On the motion of E. R. Williams, the Committee on printing
were ordered to procure fifty· five copies of the Chicago" Tribune"
and a like number of the Galesburg" Free Press" for the use of
members of the Convention.
The address reported from tbe Committee Qll the State of the
Country, the adoption of which bad been made the special order,
was next considered.
The measure elicited considerable discussion.
On the motion of E. R. Williams, the address was referred back
to the Committee reporting it, for condensation .
Mr. A. J . Gordon, on being called, addressed the Convention at
some length.
On motion the Convention adjourned to meet at half-past nine
o'clock on Thursday morning, October 18th.
THIRD D.AY, Thursday, Oct. 18th.
The Convention was called to order at balf past nine o'clock by
the President. The opening prayer was made by Rev. Mr. Faulkner.
The following telegram from the Convention of Men of Color, in
session at Albany, New York, was received, and communicated to
the Convention:
" To President and Oommittee of Oolored Oonvention:
" Over one hundred (100) delegates ill convention greet you, and
pledge cooperation in your and our work.
"M. B. CASS, WM. RICH, } a
The despatch was most cordially received, and the Convention
created Messrs. Wm. Johnson, President of the Convention, R . C.
Waring, and L. B. White, a Committee to return a reply to it.
The proceedings of the afternoon session of Wednesday, October
17th, were read and approved.
The Committee on Credentials reported the names of Tilford
Richardson and Joseph Perkins as duly authorized delegates, and
they were thereupon admitted to seats in the Convention.
On motion, Mr. A. W. Jackson was admitted to a seat in the
The O'Olllmittee on replying to the Albany telegram reported the
follow ing, which was approved, and ordered to be forwarded:
" To the Officers and Membe?'S of the New Ym·k State Oonvention of
Oolored Men:
,. Illinois, through fifty six (56) delegates assembled, sends greet·
ing, and joins in the onward march to freedom and equality.
L. B. WHITE, Com.n
On the motion of O. Barbour, the Oonvention suspended the rule
to adjourn at twelve o'clock m., and ordered a continuance of the
se sion until five o'clock p.m.
The chairman of the Oommittee on Suffrage, Mr. E. R. Williams,
made a report from that body, which, on motion, was received:
The time has come for action. He that would be free, himself' must strike
the blow.
In t.imes like these, when the public mind is being absorbed in deep thought
concerning the welfare of the country, which has jus~ passed throtlgll ol\e of the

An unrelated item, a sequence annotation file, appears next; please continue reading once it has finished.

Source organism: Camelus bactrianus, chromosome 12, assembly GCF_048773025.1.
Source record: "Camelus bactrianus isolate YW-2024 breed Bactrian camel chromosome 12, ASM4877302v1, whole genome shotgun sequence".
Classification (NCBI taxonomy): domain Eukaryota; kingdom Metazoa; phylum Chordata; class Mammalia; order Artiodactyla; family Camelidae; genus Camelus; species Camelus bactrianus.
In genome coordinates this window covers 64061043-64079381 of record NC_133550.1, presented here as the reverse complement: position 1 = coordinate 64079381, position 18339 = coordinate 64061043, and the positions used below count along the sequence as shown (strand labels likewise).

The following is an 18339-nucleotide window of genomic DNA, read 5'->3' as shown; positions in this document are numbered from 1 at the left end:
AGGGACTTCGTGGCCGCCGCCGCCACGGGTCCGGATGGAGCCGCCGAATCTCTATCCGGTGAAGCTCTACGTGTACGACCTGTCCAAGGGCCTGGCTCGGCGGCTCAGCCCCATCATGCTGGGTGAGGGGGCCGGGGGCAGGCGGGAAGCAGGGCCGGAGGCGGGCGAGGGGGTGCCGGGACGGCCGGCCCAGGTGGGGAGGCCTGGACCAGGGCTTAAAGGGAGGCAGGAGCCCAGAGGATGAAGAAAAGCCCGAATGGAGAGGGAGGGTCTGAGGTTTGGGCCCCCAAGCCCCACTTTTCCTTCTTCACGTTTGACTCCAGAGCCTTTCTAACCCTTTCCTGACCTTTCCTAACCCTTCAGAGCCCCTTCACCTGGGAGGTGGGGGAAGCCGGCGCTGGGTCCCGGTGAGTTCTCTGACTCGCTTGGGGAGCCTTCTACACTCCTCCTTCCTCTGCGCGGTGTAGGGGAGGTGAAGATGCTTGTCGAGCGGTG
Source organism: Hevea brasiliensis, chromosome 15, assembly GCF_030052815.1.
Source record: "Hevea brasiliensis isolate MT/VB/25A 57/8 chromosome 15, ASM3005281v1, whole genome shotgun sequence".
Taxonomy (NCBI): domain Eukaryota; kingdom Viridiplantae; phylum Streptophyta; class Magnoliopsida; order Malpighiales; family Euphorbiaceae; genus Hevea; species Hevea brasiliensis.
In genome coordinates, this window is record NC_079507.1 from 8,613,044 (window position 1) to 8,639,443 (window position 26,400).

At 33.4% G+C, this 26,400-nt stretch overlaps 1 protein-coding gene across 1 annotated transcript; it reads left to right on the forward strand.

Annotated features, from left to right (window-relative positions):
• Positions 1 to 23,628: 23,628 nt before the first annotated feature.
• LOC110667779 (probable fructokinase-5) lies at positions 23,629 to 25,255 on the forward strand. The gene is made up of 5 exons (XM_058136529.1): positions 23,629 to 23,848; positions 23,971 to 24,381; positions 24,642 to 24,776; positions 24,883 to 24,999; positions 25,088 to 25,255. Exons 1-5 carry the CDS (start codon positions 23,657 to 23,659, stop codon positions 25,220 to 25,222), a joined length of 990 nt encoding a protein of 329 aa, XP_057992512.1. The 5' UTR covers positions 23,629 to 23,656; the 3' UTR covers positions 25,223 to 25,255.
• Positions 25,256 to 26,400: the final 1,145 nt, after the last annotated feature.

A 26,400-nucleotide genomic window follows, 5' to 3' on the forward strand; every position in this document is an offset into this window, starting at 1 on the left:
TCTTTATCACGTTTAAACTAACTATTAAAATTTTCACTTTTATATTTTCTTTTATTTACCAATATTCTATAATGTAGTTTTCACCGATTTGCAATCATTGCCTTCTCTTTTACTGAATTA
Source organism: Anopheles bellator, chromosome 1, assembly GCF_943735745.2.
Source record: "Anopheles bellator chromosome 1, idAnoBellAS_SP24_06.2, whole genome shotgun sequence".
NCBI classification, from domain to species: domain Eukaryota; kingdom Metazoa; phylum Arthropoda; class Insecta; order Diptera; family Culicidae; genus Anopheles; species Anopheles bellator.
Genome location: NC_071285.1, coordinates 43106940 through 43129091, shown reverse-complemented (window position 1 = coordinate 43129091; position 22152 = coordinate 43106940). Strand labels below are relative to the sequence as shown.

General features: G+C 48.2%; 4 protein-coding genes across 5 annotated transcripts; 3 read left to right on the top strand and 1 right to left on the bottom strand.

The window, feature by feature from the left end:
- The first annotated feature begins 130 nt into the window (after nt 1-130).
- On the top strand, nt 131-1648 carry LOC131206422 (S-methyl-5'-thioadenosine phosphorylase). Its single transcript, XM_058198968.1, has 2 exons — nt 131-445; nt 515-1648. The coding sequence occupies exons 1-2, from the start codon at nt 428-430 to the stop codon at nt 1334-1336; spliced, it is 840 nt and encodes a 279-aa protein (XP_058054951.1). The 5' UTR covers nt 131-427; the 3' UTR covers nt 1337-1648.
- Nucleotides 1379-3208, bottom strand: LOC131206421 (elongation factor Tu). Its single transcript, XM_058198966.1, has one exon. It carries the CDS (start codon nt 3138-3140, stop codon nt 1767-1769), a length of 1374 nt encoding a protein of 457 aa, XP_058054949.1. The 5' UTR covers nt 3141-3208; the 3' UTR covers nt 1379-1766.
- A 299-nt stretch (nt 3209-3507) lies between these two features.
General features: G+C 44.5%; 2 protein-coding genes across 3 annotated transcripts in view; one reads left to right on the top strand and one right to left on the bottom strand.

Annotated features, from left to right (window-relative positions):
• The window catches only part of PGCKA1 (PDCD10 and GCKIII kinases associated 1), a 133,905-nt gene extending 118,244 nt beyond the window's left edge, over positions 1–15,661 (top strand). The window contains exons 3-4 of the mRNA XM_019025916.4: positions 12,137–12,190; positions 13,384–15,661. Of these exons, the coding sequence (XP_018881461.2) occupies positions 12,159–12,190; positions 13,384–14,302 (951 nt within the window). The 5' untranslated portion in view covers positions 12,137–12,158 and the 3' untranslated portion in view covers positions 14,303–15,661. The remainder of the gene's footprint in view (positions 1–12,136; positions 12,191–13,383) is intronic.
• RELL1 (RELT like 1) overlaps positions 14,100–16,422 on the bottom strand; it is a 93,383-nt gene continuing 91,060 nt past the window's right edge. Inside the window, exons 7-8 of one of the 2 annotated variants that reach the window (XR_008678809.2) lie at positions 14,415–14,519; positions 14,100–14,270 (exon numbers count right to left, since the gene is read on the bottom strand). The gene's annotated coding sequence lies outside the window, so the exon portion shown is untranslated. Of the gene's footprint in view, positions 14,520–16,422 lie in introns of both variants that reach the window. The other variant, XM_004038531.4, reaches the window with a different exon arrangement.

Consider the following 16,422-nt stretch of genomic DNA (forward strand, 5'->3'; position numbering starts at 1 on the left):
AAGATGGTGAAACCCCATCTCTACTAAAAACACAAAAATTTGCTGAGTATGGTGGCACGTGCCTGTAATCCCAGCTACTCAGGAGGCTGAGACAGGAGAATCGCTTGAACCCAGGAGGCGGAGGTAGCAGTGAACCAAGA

most terrific struggles that ever befell a civilized government, and our loyalty
to the government d<Jring that struggie was such that should entitle us to all
the rights, privileges, and immunities in common with other American citizens;
ana it is right, and important as it is right, that colored people who live in the
StMe of Illinois and the United States, should understand and know from the
past how to appreciate the great value of liberty, and all its bleesings, and
cause them to use every means in their power for the purpose of educating the
masses up to the full height of our situation; and that we hould never remain
contented until we have obtained all the rights enjoyed by other men.
And for the purpose of obtaining these great priviliges, of which we are so
unjustly deprived, we, your Committee would recommend the following plan as
a basis of operation to be adopted by this Oonvention.
1st. That. there shall be a Stare Central Suffrage Oommitteo, consi ting of
thirteen members - one from each congressional district, and a gencral agcnt
lor the State at large, all to be elected by th is Con vention.
Zd. It shall be the duty of the State Central Committee to adopt such mea·
sures as will enable them successfully to accomplish the great objects set forth
in the address. .
3rd. Upon the election of the said Committee. they shall immediately proceed
to organize for action by eiecting the following officers: viz., PreSident, Vice­Pre
ident, Secretary, and Treasurer.
4th. The duties of the General Agent shall be, to canva,ss the State, form
auxitliary Leagues, circulate petitions alld urge the people to action, and collect
such moneys as he may be able from time to time, and pay the same to the
treasnrer of the said State Central Committee, alld to perform slIch otber
duties as may be required in the accomplishment of the great objects for which
they were appointed; and for such services rendered, be shall bc paid, from
the State treasury, the sum of --- dollars. and traveling expenses.
It shall also be the duty of the State Central Committee to till all vacancies
th,tt may occur during the time for which they are elected. ?,fol'(\over, the
said State Central Committee and General Agent shall be elected by annual
State Conventions, held on or about the twenty-second day of September of
each year, at such places as the Convention may hereafter determine, the said
Conventions to be composed of delegates from the various Suffrage Leagues
of the State_
On the motion to adopt, Mr. L. B.·White moved that the last clause
of the report be so amended as not to make it obligatory to summon
a Oonvention annually, but to leave the calling of such an assembly
discretionary with the Oentral Oommittee. The amendment pre